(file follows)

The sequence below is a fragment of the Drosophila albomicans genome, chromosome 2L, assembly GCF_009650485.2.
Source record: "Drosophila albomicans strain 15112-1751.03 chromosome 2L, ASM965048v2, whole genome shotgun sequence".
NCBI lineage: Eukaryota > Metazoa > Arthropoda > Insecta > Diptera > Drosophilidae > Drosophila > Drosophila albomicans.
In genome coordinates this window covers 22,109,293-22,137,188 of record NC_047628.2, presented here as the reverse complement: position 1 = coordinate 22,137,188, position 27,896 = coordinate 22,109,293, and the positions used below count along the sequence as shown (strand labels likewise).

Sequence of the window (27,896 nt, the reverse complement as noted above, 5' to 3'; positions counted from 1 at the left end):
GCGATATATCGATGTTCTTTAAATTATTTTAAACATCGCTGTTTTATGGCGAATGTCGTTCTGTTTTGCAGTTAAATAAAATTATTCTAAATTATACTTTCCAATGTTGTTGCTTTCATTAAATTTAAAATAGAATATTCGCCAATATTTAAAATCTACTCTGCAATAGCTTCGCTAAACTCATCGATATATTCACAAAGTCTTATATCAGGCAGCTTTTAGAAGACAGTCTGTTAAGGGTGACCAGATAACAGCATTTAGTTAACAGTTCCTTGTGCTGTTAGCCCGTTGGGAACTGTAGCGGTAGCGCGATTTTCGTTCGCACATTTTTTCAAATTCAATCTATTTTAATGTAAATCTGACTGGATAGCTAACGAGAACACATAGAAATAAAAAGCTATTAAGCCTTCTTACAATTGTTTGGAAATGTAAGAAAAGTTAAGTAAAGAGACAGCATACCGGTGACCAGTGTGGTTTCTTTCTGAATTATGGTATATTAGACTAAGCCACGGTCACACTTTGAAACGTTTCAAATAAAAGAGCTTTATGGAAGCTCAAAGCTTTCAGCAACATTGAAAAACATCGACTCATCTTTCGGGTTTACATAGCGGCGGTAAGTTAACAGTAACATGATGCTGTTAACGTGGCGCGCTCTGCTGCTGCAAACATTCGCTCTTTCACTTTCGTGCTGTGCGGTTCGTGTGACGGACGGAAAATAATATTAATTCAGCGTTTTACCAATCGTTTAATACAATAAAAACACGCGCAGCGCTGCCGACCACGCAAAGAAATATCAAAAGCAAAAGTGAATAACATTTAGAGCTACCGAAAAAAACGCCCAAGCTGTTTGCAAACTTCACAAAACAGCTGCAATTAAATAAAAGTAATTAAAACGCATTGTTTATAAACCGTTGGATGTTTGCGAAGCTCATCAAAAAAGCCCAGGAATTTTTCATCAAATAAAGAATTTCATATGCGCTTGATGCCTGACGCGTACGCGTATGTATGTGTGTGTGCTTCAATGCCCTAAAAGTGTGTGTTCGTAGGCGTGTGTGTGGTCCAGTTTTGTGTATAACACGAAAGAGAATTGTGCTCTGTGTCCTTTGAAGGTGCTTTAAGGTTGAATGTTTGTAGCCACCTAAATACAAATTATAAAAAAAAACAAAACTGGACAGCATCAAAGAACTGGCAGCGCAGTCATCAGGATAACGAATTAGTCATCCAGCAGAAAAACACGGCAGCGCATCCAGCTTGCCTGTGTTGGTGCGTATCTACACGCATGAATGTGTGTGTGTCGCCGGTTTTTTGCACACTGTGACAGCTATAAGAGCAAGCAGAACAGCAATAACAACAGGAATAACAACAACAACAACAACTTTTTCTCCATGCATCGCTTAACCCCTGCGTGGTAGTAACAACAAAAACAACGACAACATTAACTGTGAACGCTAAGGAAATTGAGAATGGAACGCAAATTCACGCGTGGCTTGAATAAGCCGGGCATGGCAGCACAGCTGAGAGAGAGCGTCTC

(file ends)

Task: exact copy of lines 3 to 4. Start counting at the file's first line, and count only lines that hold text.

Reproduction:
NCBI lineage: Eukaryota > Metazoa > Arthropoda > Insecta > Diptera > Drosophilidae > Drosophila > Drosophila albomicans.
In genome coordinates this window covers 22,109,293-22,137,188 of record NC_047628.2, presented here as the reverse complement: position 1 = coordinate 22,137,188, position 27,896 = coordinate 22,109,293, and the positions used below count along the sequence as shown (strand labels likewise).